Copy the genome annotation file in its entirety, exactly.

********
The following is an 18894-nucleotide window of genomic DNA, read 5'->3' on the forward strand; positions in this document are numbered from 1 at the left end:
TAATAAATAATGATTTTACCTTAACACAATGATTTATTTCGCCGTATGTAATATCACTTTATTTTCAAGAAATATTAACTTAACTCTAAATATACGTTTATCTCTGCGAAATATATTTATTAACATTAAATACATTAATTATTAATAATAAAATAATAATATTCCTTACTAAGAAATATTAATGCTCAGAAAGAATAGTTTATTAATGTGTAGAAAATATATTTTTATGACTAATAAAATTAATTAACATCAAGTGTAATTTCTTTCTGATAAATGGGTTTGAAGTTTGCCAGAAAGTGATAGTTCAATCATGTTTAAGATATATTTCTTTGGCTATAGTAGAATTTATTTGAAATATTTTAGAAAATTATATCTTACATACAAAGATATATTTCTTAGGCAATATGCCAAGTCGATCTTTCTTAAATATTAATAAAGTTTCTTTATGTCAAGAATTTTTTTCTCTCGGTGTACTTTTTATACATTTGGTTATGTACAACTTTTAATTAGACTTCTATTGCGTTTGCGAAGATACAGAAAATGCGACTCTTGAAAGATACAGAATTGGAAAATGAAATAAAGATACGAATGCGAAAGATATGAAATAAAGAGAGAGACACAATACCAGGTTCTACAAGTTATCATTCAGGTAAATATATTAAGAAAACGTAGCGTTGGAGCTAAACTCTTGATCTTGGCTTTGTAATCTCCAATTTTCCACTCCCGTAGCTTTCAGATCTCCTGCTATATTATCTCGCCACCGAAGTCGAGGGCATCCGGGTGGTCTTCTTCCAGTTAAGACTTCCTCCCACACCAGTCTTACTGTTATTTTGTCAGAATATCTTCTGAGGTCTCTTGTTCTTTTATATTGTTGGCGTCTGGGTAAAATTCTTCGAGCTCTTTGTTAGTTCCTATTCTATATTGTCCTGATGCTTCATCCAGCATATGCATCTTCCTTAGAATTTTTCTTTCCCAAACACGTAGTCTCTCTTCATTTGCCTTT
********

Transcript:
The following is an 18894-nucleotide window of genomic DNA, read 5'->3' on the forward strand; positions in this document are numbered from 1 at the left end:
TAATAAATAATGATTTTACCTTAACACAATGATTTATTTCGCCGTATGTAATATCACTTTATTTTCAAGAAATATTAACTTAACTCTAAATATACGTTTATCTCTGCGAAATATATTTATTAACATTAAATACATTAATTATTAATAATAAAATAATAATATTCCTTACTAAGAAATATTAATGCTCAGAAAGAATAGTTTATTAATGTGTAGAAAATATATTTTTATGACTAATAAAATTAATTAACATCAAGTGTAATTTCTTTCTGATAAATGGGTTTGAAGTTTGCCAGAAAGTGATAGTTCAATCATGTTTAAGATATATTTCTTTGGCTATAGTAGAATTTATTTGAAATATTTTAGAAAATTATATCTTACATACAAAGATATATTTCTTAGGCAATATGCCAAGTCGATCTTTCTTAAATATTAATAAAGTTTCTTTATGTCAAGAATTTTTTTCTCTCGGTGTACTTTTTATACATTTGGTTATGTACAACTTTTAATTAGACTTCTATTGCGTTTGCGAAGATACAGAAAATGCGACTCTTGAAAGATACAGAATTGGAAAATGAAATAAAGATACGAATGCGAAAGATATGAAATAAAGAGAGAGACACAATACCAGGTTCTACAAGTTATCATTCAGGTAAATATATTAAGAAAACGTAGCGTTGGAGCTAAACTCTTGATCTTGGCTTTGTAATCTCCAATTTTCCACTCCCGTAGCTTTCAGATCTCCTGCTATATTATCTCGCCACCGAAGTCGAGGGCATCCGGGTGGTCTTCTTCCAGTTAAGACTTCCTCCCACACCAGTCTTACTGTTATTTTGTCAGAATATCTTCTGAGGTCTCTTGTTCTTTTATATTGTTGGCGTCTGGGTAAAATTCTTCGAGCTCTTTGTTAGTTCCTATTCTATATTGTCCTGATGCTTCATCCAGCATATGCATCTTCCTTAGAATTTTTCTTTCCCAAACACGTAGTCTCTCTTCATTTGCCTTT